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I have a set of points defined by their longitudes and latitudes in WGS84 that define a polygon that I need to calculate the area of.

I originally tried to approach this using pyproj and Shapely as follows:

import numpy as np
from shapely.geometry import shape
import pyproj

points = np.array([[-14.51024374, 58.52358359], [-14.46760657, 58.36331163], [-14.42947386, 58.3302364 ], [-14.38354315, 58.29630198],[-14.28953719, 58.33202542], [-14.25769178, 58.35584472], [-14.23289391, 58.42266725], [-14.20653403, 58.76555668], [-14.26124968, 58.85410627], [-14.35780894, 58.92380724], [-14.43655603, 58.88558921], [-14.50306931, 58.75881054]])
min_lat = min(points[:,1])
max_lat = max(points[:,1])
mid_lat = (min_lat + max_lat) / 2
mid_lon = (min(points[:,0]) + max(points[:,0]))/2

a = pyproj.Proj(f"+proj=aea +lat_1={min_lat} +lat_2={max_lat} +lat_3={mid_lat} +lon_0={mid_lon} +ellps=WGS84 +datum=WGS84")
x, y = a(points[:,0], points[:,1])
cop = {"type": "Polygon", "coordinates": [zip(x, y)]}
shape(cop).area

which returns 960,473,396 m^2. Plainmeter agrees with this, and I have imported the polygon into QGIS and used the Field Calculator to calculate the area, which also agrees.

The polygon as defined in the .kml is:

<Polygon>
    <tessellate>1</tessellate>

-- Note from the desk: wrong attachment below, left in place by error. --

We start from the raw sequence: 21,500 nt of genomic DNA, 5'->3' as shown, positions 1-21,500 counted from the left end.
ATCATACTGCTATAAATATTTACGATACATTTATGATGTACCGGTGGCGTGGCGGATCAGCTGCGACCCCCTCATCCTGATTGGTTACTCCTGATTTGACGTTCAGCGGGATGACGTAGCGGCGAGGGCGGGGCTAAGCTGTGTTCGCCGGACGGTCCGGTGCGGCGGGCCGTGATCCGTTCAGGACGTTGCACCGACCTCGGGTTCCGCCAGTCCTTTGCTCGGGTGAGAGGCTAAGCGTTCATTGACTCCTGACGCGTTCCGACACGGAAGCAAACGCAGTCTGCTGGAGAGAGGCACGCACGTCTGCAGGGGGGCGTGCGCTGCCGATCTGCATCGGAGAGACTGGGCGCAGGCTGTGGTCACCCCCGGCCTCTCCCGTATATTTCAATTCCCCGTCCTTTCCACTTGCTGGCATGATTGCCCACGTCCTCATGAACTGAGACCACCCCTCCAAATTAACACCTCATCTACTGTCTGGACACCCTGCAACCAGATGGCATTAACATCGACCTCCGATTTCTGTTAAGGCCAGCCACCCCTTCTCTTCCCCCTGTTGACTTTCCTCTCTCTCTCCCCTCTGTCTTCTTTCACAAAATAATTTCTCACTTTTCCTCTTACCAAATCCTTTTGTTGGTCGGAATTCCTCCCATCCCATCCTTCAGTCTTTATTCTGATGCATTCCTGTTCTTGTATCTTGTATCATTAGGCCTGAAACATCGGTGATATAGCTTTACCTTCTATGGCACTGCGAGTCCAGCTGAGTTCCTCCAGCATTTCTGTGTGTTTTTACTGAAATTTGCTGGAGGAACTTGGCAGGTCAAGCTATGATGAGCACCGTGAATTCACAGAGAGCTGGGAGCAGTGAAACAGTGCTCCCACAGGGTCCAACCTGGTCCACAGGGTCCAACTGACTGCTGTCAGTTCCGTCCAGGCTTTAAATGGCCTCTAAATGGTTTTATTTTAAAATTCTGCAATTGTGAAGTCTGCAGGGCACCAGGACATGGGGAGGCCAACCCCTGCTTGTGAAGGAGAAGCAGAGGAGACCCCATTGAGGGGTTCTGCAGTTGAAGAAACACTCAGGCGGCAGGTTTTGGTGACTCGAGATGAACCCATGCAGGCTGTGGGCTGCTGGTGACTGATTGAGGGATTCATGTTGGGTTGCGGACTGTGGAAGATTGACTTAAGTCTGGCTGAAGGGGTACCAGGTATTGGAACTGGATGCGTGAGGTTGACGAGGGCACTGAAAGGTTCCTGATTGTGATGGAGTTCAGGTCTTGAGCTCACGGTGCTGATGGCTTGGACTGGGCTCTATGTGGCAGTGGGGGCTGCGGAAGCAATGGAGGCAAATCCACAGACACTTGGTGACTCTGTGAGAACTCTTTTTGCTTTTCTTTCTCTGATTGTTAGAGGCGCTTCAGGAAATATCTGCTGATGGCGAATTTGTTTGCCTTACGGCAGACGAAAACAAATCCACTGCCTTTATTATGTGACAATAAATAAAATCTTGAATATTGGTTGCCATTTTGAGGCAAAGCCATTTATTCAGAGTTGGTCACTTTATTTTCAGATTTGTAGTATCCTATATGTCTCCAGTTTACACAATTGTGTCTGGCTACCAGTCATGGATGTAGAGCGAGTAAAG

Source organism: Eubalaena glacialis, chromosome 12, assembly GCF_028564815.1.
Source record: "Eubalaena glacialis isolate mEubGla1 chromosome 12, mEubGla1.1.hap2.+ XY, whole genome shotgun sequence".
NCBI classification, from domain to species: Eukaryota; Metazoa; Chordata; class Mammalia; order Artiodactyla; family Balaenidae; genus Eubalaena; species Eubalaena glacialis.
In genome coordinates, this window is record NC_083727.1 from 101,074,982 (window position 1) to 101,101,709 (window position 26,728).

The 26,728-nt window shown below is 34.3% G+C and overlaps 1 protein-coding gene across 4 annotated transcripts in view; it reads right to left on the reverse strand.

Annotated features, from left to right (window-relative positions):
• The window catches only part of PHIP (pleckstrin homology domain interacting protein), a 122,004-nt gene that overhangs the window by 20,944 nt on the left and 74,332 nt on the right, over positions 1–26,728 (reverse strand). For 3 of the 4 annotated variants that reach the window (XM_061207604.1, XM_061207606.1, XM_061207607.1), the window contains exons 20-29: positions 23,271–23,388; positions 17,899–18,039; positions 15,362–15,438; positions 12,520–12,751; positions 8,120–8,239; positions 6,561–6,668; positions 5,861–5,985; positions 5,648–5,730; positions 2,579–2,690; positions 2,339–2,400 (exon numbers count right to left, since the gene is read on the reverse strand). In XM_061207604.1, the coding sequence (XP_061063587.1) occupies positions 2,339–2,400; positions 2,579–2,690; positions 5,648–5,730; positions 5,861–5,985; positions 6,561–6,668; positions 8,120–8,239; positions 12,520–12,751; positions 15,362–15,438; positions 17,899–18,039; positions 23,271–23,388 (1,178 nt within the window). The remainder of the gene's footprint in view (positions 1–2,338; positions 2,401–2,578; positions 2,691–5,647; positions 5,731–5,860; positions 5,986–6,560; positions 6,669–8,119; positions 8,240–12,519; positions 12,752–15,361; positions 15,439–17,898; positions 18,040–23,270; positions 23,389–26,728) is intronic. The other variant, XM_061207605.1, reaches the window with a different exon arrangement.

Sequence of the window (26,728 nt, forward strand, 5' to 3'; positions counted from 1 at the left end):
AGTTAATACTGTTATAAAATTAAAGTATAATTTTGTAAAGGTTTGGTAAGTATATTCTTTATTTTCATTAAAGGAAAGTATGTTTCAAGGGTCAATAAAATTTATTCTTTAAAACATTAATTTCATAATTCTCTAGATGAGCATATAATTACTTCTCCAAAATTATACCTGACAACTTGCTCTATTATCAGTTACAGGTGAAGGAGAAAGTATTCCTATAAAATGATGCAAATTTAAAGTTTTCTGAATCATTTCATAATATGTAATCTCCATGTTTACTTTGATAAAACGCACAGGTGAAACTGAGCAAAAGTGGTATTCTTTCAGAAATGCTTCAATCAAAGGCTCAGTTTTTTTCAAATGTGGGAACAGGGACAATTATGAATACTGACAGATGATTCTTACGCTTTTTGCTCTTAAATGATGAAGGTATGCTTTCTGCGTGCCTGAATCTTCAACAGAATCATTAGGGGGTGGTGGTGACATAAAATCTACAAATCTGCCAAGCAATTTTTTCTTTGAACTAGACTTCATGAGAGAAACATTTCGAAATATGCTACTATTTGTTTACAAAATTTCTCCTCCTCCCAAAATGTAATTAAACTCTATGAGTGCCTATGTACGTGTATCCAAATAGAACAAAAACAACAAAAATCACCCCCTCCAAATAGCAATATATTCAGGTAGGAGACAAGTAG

<gx:altitudeMode>clampToGround</gx:altitudeMode>
    <outerBoundaryIs>
        <LinearRing>
            <coordinates>
            -14.51024374,58.52358359,0 -14.46760657,58.36331163,0 -14.42947386,58.3302364,0 -14.38354315,58.29630198,0 -14.28953719,58.33202542,0 -14.25769178,58.35584472,0 -14.23289391,58.42266725,0 -14.20653403,58.76555668,0 -14.26124968,58.85410627,0 -14.35780894,58.92380724,0 -14.43655603,58.88558921,0 -14.50306931,58.75881054,0          
            </coordinates>
        </LinearRing>
    </outerBoundaryIs>
</Polygon>

Google Earth Pro measures this area as 908,350,894 m^2.

Is there a reason for this, or have I missed something?

1

I believe I have now resolved this.

The polygon in the .kml file is missing a closing point (i.e. the same as the first point). Adding the first point at the end of the coordinates tag, importing to Google Earth Pro and measuring the area produces 955km^2, much closer to that produced by the python code.

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